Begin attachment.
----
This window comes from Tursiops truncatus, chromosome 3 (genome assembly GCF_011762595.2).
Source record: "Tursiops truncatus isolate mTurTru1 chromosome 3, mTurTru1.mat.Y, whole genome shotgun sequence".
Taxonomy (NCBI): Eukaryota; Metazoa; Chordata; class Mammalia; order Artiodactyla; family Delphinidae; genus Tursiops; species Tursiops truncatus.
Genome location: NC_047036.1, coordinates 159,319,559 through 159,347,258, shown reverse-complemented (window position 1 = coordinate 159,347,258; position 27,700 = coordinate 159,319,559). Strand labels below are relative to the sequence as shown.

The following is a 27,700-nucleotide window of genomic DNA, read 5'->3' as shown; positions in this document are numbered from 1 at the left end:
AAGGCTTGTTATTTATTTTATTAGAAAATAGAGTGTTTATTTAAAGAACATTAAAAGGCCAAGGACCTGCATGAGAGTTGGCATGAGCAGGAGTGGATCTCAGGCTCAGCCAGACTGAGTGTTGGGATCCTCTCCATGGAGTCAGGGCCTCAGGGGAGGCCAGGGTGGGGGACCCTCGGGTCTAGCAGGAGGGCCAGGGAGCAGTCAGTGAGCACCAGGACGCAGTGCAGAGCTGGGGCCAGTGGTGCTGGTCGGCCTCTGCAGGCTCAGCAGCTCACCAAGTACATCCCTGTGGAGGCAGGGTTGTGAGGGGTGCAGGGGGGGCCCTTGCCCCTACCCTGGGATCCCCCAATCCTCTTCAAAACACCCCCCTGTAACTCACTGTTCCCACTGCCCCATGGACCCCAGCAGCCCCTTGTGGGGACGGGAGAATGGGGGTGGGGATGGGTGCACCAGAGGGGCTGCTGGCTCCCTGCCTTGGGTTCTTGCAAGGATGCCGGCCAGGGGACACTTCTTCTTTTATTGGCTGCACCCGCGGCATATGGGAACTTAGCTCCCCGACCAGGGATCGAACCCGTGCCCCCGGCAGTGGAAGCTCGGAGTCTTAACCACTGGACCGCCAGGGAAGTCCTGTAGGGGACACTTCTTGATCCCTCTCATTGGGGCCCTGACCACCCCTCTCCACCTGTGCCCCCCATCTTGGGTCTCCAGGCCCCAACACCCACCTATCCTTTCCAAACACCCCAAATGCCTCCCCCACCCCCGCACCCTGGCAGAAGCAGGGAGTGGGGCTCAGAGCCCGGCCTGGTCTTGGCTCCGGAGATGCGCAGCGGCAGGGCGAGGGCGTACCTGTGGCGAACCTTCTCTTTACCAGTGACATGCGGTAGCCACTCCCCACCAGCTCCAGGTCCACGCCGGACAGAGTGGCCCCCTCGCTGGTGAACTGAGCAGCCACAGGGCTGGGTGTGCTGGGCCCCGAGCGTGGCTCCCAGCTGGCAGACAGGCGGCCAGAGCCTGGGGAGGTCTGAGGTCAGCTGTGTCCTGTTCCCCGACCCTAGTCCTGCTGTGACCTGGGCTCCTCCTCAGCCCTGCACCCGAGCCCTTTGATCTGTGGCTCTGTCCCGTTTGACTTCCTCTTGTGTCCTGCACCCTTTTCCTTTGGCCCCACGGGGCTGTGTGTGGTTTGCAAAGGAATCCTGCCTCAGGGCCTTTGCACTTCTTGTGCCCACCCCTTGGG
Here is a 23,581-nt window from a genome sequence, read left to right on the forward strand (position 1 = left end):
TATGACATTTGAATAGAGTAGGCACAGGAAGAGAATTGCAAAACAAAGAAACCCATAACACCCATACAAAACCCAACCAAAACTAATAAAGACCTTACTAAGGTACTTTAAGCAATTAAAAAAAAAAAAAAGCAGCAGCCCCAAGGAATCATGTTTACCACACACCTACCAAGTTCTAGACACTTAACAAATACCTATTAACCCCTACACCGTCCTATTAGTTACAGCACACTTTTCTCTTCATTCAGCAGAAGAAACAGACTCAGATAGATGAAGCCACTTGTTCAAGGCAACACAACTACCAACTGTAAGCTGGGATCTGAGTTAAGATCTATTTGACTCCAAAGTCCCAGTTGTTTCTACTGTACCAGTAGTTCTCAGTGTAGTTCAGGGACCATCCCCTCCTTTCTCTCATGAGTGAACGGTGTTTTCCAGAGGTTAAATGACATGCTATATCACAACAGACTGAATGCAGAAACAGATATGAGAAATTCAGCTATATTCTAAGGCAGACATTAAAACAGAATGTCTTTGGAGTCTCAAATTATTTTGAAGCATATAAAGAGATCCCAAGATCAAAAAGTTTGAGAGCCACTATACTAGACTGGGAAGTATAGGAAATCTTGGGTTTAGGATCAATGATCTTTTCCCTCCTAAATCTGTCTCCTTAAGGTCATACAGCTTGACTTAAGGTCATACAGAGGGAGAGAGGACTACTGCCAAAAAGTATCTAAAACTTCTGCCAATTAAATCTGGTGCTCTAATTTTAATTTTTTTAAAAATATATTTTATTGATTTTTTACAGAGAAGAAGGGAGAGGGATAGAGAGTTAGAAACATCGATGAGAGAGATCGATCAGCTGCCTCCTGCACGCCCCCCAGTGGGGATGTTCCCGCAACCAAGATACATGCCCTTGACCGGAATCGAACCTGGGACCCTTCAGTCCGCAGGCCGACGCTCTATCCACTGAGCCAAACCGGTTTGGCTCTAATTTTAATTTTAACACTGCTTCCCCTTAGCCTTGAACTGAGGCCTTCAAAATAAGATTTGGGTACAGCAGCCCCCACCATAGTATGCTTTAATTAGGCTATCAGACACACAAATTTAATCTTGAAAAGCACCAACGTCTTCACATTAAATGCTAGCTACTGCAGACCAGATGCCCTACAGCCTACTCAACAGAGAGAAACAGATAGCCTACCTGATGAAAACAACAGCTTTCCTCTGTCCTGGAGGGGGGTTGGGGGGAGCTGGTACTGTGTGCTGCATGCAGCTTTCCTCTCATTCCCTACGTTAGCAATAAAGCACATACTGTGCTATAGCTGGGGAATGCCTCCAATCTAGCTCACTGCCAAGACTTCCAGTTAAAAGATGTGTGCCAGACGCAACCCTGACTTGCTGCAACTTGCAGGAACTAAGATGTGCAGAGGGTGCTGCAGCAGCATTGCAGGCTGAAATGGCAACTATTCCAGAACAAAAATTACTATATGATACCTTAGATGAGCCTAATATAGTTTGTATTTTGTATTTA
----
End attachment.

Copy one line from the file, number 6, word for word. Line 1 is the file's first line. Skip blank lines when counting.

AAGGCTTGTTATTTATTTTATTAGAAAATAGAGTGTTTATTTAAAGAACATTAAAAGGCCAAGGACCTGCATGAGAGTTGGCATGAGCAGGAGTGGATCTCAGGCTCAGCCAGACTGAGTGTTGGGATCCTCTCCATGGAGTCAGGGCCTCAGGGGAGGCCAGGGTGGGGGACCCTCGGGTCTAGCAGGAGGGCCAGGGAGCAGTCAGTGAGCACCAGGACGCAGTGCAGAGCTGGGGCCAGTGGTGCTGGTCGGCCTCTGCAGGCTCAGCAGCTCACCAAGTACATCCCTGTGGAGGCAGGGTTGTGAGGGGTGCAGGGGGGGCCCTTGCCCCTACCCTGGGATCCCCCAATCCTCTTCAAAACACCCCCCTGTAACTCACTGTTCCCACTGCCCCATGGACCCCAGCAGCCCCTTGTGGGGACGGGAGAATGGGGGTGGGGATGGGTGCACCAGAGGGGCTGCTGGCTCCCTGCCTTGGGTTCTTGCAAGGATGCCGGCCAGGGGACACTTCTTCTTTTATTGGCTGCACCCGCGGCATATGGGAACTTAGCTCCCCGACCAGGGATCGAACCCGTGCCCCCGGCAGTGGAAGCTCGGAGTCTTAACCACTGGACCGCCAGGGAAGTCCTGTAGGGGACACTTCTTGATCCCTCTCATTGGGGCCCTGACCACCCCTCTCCACCTGTGCCCCCCATCTTGGGTCTCCAGGCCCCAACACCCACCTATCCTTTCCAAACACCCCAAATGCCTCCCCCACCCCCGCACCCTGGCAGAAGCAGGGAGTGGGGCTCAGAGCCCGGCCTGGTCTTGGCTCCGGAGATGCGCAGCGGCAGGGCGAGGGCGTACCTGTGGCGAACCTTCTCTTTACCAGTGACATGCGGTAGCCACTCCCCACCAGCTCCAGGTCCACGCCGGACAGAGTGGCCCCCTCGCTGGTGAACTGAGCAGCCACAGGGCTGGGTGTGCTGGGCCCCGAGCGTGGCTCCCAGCTGGCAGACAGGCGGCCAGAGCCTGGGGAGGTCTGAGGTCAGCTGTGTCCTGTTCCCCGACCCTAGTCCTGCTGTGACCTGGGCTCCTCCTCAGCCCTGCACCCGAGCCCTTTGATCTGTGGCTCTGTCCCGTTTGACTTCCTCTTGTGTCCTGCACCCTTTTCCTTTGGCCCCACGGGGCTGTGTGTGGTTTGCAAAGGAATCCTGCCTCAGGGCCTTTGCACTTCTTGTGCCCACCCCTTGGG